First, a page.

Reflections on Zora

April 5, 2021

You always remember your first encounter with Zora Neale Hurston. And for me, that encounter came in high school when I read what is widely considered to be her magnum opus—Their Eyes Were Watching God (1937). It was, at first, a very unusual (and, if I’m being honest, very difficult) novel to read because I had never encountered a novel that used the Black vernacular—the long oral tradition of black communities that draw on the culture, folklore, religion, politics, and colloquial expression used in everyday conversation. It wasn’t until I revisited the novel in college that I could fully appreciate what a groundbreaking maneuver (and lifelong passion) it was for Hurston to capture and celebrate the Black vernacular in her work.

Today, Their Eyes Were Watching God is one of my favorite novels and Hurston, one of my favorite writers. As a prolific writer, trained anthropologist, African American woman, and darling of the Harlem Renaissance, Hurston recognized the inflection and tales of the Black South (and the Caribbean) as poetry, and now when I revisit this novel, there is always a new lyric or revelation to be discovered.

While I was introduced to Hurston as a writer well-established in the American, African American, and feminist literary canons, I was shocked to learn that her body of work only narrowly made it into the hands of contemporary readers. When Zora Neale Hurston died in the winter of 1960, she was destitute and her books out of print. Posthumous obscurity, however, would not be her lot.  A resurgence of interest in Hurston’s work began in the 1970s with the literary work and commentary of many other Black female writers: Alice Walker, Toni Morrison, Gayle Jones, and Toni Cade Bambara to name a few. Hurston, herself, could not predict Their Eyes would become one of the most popular, most printed, and most studied books in American letters. 

Hurston earned a great deal of notoriety due to her convictions about Black culture and folk expression. Critics attacked Hurston for utilizing Black vernacular into her writings. Both Richard Wright and Ralph Ellison slandered her work. Ellison even went as far as to dismiss Their Eyes Are Watching God as a “minstrel novel.” Hurston’s stories were written in “Negro dialect.” She did not let Euro-American literary conventions dictate her artistic expression.  Hurston endowed her protagonists with the intonation and cadence of Black folk culture and was never apologetic for it. She finished the manuscript to Their Eyes Are Watching God while completing ethnographic research in Haiti. Hurston was no doubt convinced of the bountiful resources that could be found in the Black vernacular. We need only to consider how extensive Hurston’s catalog is to appreciate how productive the Black vernacular was for her work and imagination.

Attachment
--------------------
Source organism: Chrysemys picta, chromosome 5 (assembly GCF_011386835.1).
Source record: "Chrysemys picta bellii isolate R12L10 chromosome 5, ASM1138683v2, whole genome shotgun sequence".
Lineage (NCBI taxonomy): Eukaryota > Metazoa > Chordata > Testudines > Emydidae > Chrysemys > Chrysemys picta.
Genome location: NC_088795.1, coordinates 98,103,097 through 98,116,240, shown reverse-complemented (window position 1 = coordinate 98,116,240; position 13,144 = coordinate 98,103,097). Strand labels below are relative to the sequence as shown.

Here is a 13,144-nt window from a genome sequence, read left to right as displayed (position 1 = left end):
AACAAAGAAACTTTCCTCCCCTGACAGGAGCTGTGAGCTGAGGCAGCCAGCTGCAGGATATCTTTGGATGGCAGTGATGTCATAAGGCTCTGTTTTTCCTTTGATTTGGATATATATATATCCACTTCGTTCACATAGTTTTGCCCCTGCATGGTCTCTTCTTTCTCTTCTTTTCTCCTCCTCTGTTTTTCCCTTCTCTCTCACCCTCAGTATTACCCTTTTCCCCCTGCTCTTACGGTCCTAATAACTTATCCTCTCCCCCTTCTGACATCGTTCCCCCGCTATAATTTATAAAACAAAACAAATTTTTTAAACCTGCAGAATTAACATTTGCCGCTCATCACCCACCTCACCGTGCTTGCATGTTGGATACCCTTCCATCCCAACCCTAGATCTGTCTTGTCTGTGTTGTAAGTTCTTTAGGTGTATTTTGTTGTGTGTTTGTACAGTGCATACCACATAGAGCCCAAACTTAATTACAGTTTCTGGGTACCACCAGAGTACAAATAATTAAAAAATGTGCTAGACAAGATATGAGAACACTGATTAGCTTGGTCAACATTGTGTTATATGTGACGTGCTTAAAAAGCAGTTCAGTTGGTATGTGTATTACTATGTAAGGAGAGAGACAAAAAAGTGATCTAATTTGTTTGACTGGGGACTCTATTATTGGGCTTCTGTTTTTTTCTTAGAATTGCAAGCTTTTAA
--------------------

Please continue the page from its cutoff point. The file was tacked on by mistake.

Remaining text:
Even more controversial for me was learning about Hurston’s rejection of the Supreme Court’s 1954 landmark decision in Brown vs. Board of Education which, finding “separate educational facilities are inherently unequal,” ruled segregated schools unconstitutional. On the one hand, it is extremely difficult to accept that Hurston was dismayed by this watershed decision that spurred the 1955 Civil Right Movement. On the other hand, however, one is a little more sympathetic to Hurston’s position when one considers what a devout disciple she was to the study of Black folk expression. It was not that Hurston was against desegregation so much as had concern for what consequences it would have on the fecundity of the Black cultural expression she regarded as an artistic achievement.

I’ve always been a little bit of a literary nerd, so Women’s History Month is usually a time when I revisit works from my favorite black female writers, and Their Eyes Were Watching God is one that I like to keep in that rotation. The cultural richness and the cultural complexity are not only found in the pages in this book but also in the history around the book.

 

 

 

 

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